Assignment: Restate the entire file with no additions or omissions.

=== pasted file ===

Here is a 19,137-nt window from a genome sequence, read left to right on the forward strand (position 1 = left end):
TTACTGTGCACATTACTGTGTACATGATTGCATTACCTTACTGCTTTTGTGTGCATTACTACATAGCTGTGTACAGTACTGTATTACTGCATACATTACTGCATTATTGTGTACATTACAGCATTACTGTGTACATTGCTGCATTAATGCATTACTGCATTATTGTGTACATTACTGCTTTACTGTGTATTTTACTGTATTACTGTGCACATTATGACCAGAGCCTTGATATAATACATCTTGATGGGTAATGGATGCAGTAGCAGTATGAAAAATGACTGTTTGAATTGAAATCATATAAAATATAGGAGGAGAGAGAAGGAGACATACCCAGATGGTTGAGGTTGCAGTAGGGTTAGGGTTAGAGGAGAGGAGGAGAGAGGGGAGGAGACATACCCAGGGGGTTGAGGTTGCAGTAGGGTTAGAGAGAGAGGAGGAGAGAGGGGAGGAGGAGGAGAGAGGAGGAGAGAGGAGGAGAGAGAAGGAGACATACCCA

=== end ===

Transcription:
Here is a 19,137-nt window from a genome sequence, read left to right on the forward strand (position 1 = left end):
TTACTGTGCACATTACTGTGTACATGATTGCATTACCTTACTGCTTTTGTGTGCATTACTACATAGCTGTGTACAGTACTGTATTACTGCATACATTACTGCATTATTGTGTACATTACAGCATTACTGTGTACATTGCTGCATTAATGCATTACTGCATTATTGTGTACATTACTGCTTTACTGTGTATTTTACTGTATTACTGTGCACATTATGACCAGAGCCTTGATATAATACATCTTGATGGGTAATGGATGCAGTAGCAGTATGAAAAATGACTGTTTGAATTGAAATCATATAAAATATAGGAGGAGAGAGAAGGAGACATACCCAGATGGTTGAGGTTGCAGTAGGGTTAGGGTTAGAGGAGAGGAGGAGAGAGGGGAGGAGACATACCCAGGGGGTTGAGGTTGCAGTAGGGTTAGAGAGAGAGGAGGAGAGAGGGGAGGAGGAGGAGAGAGGAGGAGAGAGGAGGAGAGAGAAGGAGACATACCCA